At 10 years old, Frances Wang ’14 was her mother’s helper at their hermit crab kiosk in a Sacramento mall. Interacting with strangers pushed her to be more extroverted.
Then something else happened: The local NBC affiliate opened a studio next to her mother’s shop. When an anchor interviewed her about back-to-school shopping, she was hooked.
Wang is now back in Sacramento, working as an anchor/reporter for ABC affiliate KXTV and winning attention for her combination of fearless live reports and a warm, down-to-earth connection with the people in her stories — and viewers. She was even featured in the Sacramento News & Review’s “Best of Sacramento” issue in 2016.
Wang graduated with a bachelor’s degree in communication from the USC Annenberg School for Communication and Journalism and a second degree in business administration from the USC Marshall School of Business.
Did you really know, as a 10-year-old, that you wanted to be a broadcast journalist?
The experience of watching the news every day at the affiliate’s studio next to my mom’s kiosk first sparked my interest. When I was interviewed — and I’m not even sure if it ever aired — it sure made me feel special. Even working with customers day to day, I was always so proud when I felt like I made a connection with people. The older I got, the more I felt this was a fitting career path. It fit my personality and my passions. I’ve always been good with people — from classmates to strangers. Telling stories about people is what motivates me to produce journalism. Whether it’s about a man who lost his home in a wildfire or a grocery store clerk who everybody knows, with a back story no one has heard before.
What was the career path that brought you to being a reporter/anchor with KXTV?
While at Annenberg, I started with PR internships. I worked for CMPR, a sports PR agency, then Sacramento News & Review. I shifted to entertainment news and worked with an entertainment outlet called Young Hollywood, and then E! News for three semesters. And I worked as an entertainment reporter with both KABC-TV and CNN. I thought I was geared to that because I have a big personality and didn’t see myself as a serious newscaster. Then the industry took a turn and wanted anchors to be more genuine and relatable. They didn’t want me to be set on a teleprompter. And I think it took me a while to appreciate my loud personality. But I realized people appreciate it when you’re being real, when you’re true to yourself.
How has that played out in your work as a news reporter?
I think it’s so important for young reporters to remember you’re a human being first. I think it depends on the situation, but if you sacrifice door-knocking, you might end up getting a more emotional connection with them later. But I have been scooped because I’ve been too sensitive. It’s hit or miss. But I’ve been here two years and covered so many emotional stories and everyone’s been happy about them. Even people who didn’t want to talk said it really helped to open up to someone. And they’re happy they did.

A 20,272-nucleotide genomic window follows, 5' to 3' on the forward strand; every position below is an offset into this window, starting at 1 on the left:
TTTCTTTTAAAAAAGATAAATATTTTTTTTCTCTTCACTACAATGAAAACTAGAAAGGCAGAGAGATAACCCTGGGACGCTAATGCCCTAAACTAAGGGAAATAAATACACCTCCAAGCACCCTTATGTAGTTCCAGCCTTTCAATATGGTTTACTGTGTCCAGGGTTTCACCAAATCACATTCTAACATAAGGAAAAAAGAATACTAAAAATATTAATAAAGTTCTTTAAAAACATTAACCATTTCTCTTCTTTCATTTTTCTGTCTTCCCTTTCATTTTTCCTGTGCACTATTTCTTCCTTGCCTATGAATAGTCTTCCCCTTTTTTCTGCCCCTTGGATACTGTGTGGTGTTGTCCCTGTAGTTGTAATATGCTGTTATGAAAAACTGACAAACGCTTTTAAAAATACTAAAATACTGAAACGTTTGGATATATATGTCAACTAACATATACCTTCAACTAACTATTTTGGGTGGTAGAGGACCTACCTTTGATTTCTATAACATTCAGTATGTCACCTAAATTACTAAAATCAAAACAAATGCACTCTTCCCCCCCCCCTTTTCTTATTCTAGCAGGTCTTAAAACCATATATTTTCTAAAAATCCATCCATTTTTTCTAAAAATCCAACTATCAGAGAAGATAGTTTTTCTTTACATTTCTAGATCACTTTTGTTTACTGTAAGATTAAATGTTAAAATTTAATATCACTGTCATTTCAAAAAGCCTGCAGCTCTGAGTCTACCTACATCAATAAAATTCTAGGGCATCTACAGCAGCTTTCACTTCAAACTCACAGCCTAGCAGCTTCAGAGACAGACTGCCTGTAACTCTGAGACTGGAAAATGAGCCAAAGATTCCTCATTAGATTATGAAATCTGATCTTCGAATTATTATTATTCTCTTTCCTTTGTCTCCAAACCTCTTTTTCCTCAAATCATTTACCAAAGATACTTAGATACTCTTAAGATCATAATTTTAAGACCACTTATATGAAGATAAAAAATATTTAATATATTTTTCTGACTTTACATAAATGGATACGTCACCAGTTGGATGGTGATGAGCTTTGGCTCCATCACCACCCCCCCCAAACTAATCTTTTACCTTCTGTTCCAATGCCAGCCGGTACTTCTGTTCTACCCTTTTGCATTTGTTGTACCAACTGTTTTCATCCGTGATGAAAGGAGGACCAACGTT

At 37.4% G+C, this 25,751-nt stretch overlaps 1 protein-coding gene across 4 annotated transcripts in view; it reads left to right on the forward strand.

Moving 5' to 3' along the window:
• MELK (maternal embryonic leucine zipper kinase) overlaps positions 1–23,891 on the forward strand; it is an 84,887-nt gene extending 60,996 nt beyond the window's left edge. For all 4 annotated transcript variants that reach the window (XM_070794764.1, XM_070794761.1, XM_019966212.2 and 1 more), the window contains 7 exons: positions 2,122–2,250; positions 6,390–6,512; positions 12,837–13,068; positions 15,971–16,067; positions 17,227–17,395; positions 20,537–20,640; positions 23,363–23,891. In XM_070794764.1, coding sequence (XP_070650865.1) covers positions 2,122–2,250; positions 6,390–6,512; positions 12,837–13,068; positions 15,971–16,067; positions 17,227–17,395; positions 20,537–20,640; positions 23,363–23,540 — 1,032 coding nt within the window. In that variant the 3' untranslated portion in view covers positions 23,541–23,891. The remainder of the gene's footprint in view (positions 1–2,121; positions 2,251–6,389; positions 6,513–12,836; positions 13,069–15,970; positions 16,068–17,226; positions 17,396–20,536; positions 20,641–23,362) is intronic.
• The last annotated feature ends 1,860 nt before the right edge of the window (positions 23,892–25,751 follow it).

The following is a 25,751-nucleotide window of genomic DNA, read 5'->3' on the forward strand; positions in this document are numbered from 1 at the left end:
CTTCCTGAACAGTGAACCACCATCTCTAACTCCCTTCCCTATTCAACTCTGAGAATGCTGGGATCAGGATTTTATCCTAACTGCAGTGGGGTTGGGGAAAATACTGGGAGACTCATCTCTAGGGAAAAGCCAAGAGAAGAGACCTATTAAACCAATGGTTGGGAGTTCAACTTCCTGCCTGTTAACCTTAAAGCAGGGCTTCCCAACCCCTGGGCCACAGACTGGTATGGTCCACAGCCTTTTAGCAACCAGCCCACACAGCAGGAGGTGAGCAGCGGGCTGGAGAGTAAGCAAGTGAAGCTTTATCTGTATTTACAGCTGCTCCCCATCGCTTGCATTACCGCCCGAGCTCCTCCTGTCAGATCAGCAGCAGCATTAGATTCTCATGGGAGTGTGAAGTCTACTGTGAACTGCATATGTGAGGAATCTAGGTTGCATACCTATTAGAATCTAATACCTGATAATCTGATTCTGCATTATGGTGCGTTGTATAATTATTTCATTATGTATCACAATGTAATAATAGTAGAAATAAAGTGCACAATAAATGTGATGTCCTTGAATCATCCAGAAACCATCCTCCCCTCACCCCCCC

What’s an example of that approach?
There was a case of a missing girl, Aly Yeoman, near Sacramento. The FBI was involved, and a lot of media were covering it. A month later, they found her body in the river. I was able to get through to the family on Facebook, and they liked how I had been covering the story, so the father talked with me, exclusively. I spent the afternoon with the family, and we had cameras shoot them from far away. I also met with them off-camera. They gave me a slide show of their daughter. I posted it on my Facebook page, and people really loved it. To the family, I stood out to them as someone they trust. I still stay in touch with them. I’m coordinating a visit with them now, to visit their grandparents on their farm. It’s not about getting them on camera any more.
Was there an experience at USC that was a defining moment for you — a time when you knew you were on the right track?
Working at ATVN [now USC Annenberg Media], I looked forward to going in every week. I loved that you have a reason to go up to someone — a politician or an official or a homeless person — and you have a reason to ask them about their lives. I’ve always loved starting conversations. It’s so cool that we get to do that. My classes were great, but I learned so much being out in the field, meeting people.
What did you take away from your experience at USC?
I’ve never been surrounded by more motivated people than in college. Being at USC Annenberg pushed me to hustle, hustle, hustle. The thing I loved about Annenberg was everyone was so focused on internships. It wasn’t weird to be hard-working or smart. At USC, you have all these people who are smart, hard-working and also very social, all in one place. The drive was insane. But most people are truly happy for each other when someone got an internship. People cheered for you, and it was a family that was very supportive. To this day, I’m so proud of my college classmates whenever they’re successful — whether they’re in a movie or their music blows up. Or even if they’re behind the scenes. We’re so proud of each other, and it keeps us motivated.